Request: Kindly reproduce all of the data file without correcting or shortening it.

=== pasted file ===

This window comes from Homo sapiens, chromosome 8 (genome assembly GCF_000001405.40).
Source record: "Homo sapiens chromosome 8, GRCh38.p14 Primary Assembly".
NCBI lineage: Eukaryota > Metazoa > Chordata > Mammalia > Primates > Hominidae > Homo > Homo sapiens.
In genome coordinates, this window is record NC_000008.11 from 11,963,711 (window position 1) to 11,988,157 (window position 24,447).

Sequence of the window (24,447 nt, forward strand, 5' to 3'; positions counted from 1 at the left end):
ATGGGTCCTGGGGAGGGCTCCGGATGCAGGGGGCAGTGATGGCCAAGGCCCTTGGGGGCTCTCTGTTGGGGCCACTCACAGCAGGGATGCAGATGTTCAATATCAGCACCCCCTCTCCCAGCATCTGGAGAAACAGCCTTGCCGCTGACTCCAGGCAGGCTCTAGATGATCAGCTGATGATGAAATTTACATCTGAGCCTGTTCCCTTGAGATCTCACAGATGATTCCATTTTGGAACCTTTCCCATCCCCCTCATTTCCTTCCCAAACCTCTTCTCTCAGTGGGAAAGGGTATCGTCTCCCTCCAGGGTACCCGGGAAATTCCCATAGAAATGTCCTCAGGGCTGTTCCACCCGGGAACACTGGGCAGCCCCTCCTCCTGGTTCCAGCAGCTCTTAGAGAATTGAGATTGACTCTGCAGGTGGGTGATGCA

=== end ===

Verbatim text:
This window comes from Homo sapiens, chromosome 8 (genome assembly GCF_000001405.40).
Source record: "Homo sapiens chromosome 8, GRCh38.p14 Primary Assembly".
NCBI lineage: Eukaryota > Metazoa > Chordata > Mammalia > Primates > Hominidae > Homo > Homo sapiens.
In genome coordinates, this window is record NC_000008.11 from 11,963,711 (window position 1) to 11,988,157 (window position 24,447).

Sequence of the window (24,447 nt, forward strand, 5' to 3'; positions counted from 1 at the left end):
ATGGGTCCTGGGGAGGGCTCCGGATGCAGGGGGCAGTGATGGCCAAGGCCCTTGGGGGCTCTCTGTTGGGGCCACTCACAGCAGGGATGCAGATGTTCAATATCAGCACCCCCTCTCCCAGCATCTGGAGAAACAGCCTTGCCGCTGACTCCAGGCAGGCTCTAGATGATCAGCTGATGATGAAATTTACATCTGAGCCTGTTCCCTTGAGATCTCACAGATGATTCCATTTTGGAACCTTTCCCATCCCCCTCATTTCCTTCCCAAACCTCTTCTCTCAGTGGGAAAGGGTATCGTCTCCCTCCAGGGTACCCGGGAAATTCCCATAGAAATGTCCTCAGGGCTGTTCCACCCGGGAACACTGGGCAGCCCCTCCTCCTGGTTCCAGCAGCTCTTAGAGAATTGAGATTGACTCTGCAGGTGGGTGATGCA